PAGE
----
In a matter of hours, everything changed. We went from spring to winter. We went from hot (82 degrees) to cold (40s with windchill that are meteorological terrorists).
And our fears for dear Logan, our 15-year-old runner who couldn't or wouldn't run (or move well) went from the disabled list to normal. I had gone so far as to look up crematoriums for pets because I thought surely this was a stroke or at least cancer or for all I knew the sign of the end times. Logan wouldn't run. Logan wouldn't move. Logan wouldn't get up.
Hence, my fears were consistent and content companions, so much so that I was afraid to take her to the vet because I was sure she was going to tell me we needed to do something drastic because she seemed to yesterday be in pain for the first time. I even called my youngest daughter, Carrie, to tell her this might be "it," because in another lifetime Carrie had picked out Logan and named her after the comic book movie character Wolverine from X-Men 1.
So, I was proved wrong again. Talk about consistent and constant. She had an injured neck and was in pain, so she had simply shut down action. The vet gave her a shot of steroids, some pain meds, a muscle relaxer and within an hour she was running around like she was preparing to go to Major League Baseball spring training (steroids, get it, get it?).
All the way home from the church office to get Logan I had prayed "not my will, but yours. Your will be done on earth as it is in heaven." I repeated it like a code. I might even have meant it a time or two, though I also threw in a couple of "Lord, will you heal her just this time," ideas, as well. And when it was all over, I reflected, pondered, thought, meditated on the prayers.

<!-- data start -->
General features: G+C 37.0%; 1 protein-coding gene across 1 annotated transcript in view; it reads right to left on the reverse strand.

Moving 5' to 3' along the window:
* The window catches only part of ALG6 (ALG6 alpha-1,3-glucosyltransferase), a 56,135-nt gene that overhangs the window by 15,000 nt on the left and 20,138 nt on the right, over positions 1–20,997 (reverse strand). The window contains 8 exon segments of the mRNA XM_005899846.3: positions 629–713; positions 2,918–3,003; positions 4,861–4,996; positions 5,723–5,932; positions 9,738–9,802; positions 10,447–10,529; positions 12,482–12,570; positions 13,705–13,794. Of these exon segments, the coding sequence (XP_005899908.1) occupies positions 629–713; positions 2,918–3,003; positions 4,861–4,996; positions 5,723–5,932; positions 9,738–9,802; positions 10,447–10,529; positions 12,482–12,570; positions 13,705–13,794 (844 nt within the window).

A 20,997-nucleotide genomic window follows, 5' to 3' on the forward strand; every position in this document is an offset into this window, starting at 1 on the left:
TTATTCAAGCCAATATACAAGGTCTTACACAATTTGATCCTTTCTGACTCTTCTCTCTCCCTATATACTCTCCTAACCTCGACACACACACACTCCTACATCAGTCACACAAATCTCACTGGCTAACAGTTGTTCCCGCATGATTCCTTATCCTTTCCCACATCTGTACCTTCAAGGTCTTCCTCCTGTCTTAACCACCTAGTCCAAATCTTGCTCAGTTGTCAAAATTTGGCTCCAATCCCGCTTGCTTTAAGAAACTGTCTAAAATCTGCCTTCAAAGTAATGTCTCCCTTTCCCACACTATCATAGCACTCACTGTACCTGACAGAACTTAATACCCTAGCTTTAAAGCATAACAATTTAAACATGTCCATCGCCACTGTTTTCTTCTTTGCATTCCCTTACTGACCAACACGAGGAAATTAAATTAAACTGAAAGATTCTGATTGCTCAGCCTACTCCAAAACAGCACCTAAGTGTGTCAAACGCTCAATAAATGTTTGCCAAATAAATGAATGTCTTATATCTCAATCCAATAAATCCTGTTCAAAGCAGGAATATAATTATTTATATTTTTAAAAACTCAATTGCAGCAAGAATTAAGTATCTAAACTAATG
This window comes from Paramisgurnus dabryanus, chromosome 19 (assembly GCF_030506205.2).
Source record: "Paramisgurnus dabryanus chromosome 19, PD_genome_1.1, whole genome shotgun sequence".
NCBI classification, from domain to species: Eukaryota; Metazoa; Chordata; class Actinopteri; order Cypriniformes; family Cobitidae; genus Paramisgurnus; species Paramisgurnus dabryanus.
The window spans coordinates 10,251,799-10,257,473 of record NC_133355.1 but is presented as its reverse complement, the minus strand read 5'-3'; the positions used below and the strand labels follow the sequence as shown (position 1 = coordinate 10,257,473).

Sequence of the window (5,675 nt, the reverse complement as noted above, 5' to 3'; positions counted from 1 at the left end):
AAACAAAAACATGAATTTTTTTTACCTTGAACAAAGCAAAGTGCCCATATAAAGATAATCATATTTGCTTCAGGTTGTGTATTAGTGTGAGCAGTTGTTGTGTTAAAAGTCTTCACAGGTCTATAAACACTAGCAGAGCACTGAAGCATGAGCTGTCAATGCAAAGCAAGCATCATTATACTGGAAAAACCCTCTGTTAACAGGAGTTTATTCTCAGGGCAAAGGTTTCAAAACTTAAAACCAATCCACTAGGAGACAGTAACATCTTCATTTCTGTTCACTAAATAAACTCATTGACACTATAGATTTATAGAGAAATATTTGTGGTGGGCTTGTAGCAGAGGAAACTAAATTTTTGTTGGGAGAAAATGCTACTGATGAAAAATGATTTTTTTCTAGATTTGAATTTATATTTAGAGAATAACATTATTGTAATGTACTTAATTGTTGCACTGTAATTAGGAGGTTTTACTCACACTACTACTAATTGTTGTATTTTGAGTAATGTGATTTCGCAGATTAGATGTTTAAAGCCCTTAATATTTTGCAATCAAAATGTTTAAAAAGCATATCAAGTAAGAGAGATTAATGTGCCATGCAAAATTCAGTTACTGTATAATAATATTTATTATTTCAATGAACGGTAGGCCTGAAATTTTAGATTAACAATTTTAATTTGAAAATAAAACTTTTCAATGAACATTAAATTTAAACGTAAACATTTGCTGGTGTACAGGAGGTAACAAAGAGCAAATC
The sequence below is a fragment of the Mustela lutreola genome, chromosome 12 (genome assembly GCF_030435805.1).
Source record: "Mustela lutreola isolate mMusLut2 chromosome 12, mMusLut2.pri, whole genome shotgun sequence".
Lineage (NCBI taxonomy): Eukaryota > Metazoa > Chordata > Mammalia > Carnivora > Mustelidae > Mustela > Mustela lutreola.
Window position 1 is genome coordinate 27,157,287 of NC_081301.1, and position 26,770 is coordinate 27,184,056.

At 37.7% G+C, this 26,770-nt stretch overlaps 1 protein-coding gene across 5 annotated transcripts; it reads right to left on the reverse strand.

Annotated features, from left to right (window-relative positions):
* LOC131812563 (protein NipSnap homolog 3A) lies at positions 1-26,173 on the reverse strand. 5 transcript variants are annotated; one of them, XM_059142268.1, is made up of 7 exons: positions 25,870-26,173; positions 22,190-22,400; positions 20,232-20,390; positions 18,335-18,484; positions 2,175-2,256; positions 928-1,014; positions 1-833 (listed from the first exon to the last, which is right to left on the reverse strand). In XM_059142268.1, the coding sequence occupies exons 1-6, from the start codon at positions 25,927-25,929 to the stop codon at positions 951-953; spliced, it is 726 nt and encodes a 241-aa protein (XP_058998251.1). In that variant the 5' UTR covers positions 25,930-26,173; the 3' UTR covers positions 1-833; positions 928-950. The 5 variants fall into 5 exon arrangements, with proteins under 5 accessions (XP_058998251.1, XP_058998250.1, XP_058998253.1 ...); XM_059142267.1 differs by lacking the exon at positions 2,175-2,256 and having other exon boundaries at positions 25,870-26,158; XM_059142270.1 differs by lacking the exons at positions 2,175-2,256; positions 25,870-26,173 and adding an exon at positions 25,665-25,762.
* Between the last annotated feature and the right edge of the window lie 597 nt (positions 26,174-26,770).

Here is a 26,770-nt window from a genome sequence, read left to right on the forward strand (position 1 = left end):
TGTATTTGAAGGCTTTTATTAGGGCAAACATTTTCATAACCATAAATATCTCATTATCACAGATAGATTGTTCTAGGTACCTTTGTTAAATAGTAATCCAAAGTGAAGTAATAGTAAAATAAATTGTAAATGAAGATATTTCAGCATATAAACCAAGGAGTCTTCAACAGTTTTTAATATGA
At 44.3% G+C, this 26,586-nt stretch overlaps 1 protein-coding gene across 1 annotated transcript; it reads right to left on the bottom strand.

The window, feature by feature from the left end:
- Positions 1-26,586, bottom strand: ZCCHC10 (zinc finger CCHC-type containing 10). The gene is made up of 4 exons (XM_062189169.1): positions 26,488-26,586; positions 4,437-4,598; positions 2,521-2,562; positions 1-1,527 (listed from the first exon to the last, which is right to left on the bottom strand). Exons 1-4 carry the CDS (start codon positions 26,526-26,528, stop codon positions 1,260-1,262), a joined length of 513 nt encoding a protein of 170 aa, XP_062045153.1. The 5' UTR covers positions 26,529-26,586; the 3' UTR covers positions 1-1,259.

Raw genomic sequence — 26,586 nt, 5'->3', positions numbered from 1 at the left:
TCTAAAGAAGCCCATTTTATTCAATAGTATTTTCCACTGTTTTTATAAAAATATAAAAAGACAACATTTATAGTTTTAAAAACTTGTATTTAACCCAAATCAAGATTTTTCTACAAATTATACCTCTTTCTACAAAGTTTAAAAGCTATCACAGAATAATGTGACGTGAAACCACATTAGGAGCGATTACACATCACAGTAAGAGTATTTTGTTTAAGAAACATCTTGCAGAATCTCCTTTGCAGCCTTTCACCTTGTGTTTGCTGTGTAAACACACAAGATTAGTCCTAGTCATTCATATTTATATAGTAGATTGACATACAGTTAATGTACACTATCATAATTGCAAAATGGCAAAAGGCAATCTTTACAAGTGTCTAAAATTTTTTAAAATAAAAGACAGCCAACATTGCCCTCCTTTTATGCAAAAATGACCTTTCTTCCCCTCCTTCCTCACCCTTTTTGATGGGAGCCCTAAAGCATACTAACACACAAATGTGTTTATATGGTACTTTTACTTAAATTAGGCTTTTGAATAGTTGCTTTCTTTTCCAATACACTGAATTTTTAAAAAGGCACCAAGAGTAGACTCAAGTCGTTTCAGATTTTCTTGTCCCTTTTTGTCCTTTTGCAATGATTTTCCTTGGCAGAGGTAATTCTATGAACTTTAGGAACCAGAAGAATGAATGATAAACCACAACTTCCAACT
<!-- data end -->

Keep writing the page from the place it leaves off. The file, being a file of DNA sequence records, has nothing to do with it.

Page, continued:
How many times do we do what we do, pray what we pray, with the hope of completion of the prayer and/or the idea that His will, will be done? That's where trust comes flowing in like a river cascading down a mountainside. Trust is like ice cream on a hot day. It hits the spot initially, but if you're not careful or you don't absorb it quickly enough, it might all melt away and become unacceptable. Do we trust Him when the going gets tough? Do we engage Him when the going gets better? Do we accept the outcome as best we can?
All these are questions that come every day, I suspect. Love is hard. Trust is harder, when the circumstances are at their most difficult. But that is what God expects, accepts, wants. Trust Him this morning to provide, to guide, to love. Through all you are going through, He is there for you. I know this in my head. I must let it flow to my heart.
Logan told me to.